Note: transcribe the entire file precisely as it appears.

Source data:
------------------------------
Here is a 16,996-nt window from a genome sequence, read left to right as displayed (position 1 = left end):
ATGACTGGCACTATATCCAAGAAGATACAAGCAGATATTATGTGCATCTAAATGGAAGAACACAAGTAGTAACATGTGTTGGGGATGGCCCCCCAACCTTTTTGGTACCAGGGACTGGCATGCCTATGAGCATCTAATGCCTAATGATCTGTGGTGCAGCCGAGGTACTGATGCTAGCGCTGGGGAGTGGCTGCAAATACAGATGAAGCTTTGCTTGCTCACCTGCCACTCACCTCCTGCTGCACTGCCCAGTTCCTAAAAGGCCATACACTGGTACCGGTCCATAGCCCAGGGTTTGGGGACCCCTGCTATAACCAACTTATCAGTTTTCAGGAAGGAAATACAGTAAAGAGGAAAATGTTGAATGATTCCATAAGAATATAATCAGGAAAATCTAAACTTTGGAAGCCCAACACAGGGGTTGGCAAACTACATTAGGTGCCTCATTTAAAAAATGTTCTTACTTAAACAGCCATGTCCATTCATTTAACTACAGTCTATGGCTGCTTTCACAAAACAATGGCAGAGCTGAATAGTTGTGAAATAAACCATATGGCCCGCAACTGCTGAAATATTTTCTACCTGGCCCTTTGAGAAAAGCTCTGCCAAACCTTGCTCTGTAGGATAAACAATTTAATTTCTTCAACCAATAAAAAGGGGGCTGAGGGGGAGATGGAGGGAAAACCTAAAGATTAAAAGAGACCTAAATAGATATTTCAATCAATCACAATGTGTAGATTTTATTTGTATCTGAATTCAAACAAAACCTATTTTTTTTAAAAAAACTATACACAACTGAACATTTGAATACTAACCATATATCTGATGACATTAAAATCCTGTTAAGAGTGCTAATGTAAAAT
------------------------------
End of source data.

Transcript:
Here is a 16,996-nt window from a genome sequence, read left to right as displayed (position 1 = left end):
ATGACTGGCACTATATCCAAGAAGATACAAGCAGATATTATGTGCATCTAAATGGAAGAACACAAGTAGTAACATGTGTTGGGGATGGCCCCCCAACCTTTTTGGTACCAGGGACTGGCATGCCTATGAGCATCTAATGCCTAATGATCTGTGGTGCAGCCGAGGTACTGATGCTAGCGCTGGGGAGTGGCTGCAAATACAGATGAAGCTTTGCTTGCTCACCTGCCACTCACCTCCTGCTGCACTGCCCAGTTCCTAAAAGGCCATACACTGGTACCGGTCCATAGCCCAGGGTTTGGGGACCCCTGCTATAACCAACTTATCAGTTTTCAGGAAGGAAATACAGTAAAGAGGAAAATGTTGAATGATTCCATAAGAATATAATCAGGAAAATCTAAACTTTGGAAGCCCAACACAGGGGTTGGCAAACTACATTAGGTGCCTCATTTAAAAAATGTTCTTACTTAAACAGCCATGTCCATTCATTTAACTACAGTCTATGGCTGCTTTCACAAAACAATGGCAGAGCTGAATAGTTGTGAAATAAACCATATGGCCCGCAACTGCTGAAATATTTTCTACCTGGCCCTTTGAGAAAAGCTCTGCCAAACCTTGCTCTGTAGGATAAACAATTTAATTTCTTCAACCAATAAAAAGGGGGCTGAGGGGGAGATGGAGGGAAAACCTAAAGATTAAAAGAGACCTAAATAGATATTTCAATCAATCACAATGTGTAGATTTTATTTGTATCTGAATTCAAACAAAACCTATTTTTTTTAAAAAAACTATACACAACTGAACATTTGAATACTAACCATATATCTGATGACATTAAAATCCTGTTAAGAGTGCTAATGTAAAAT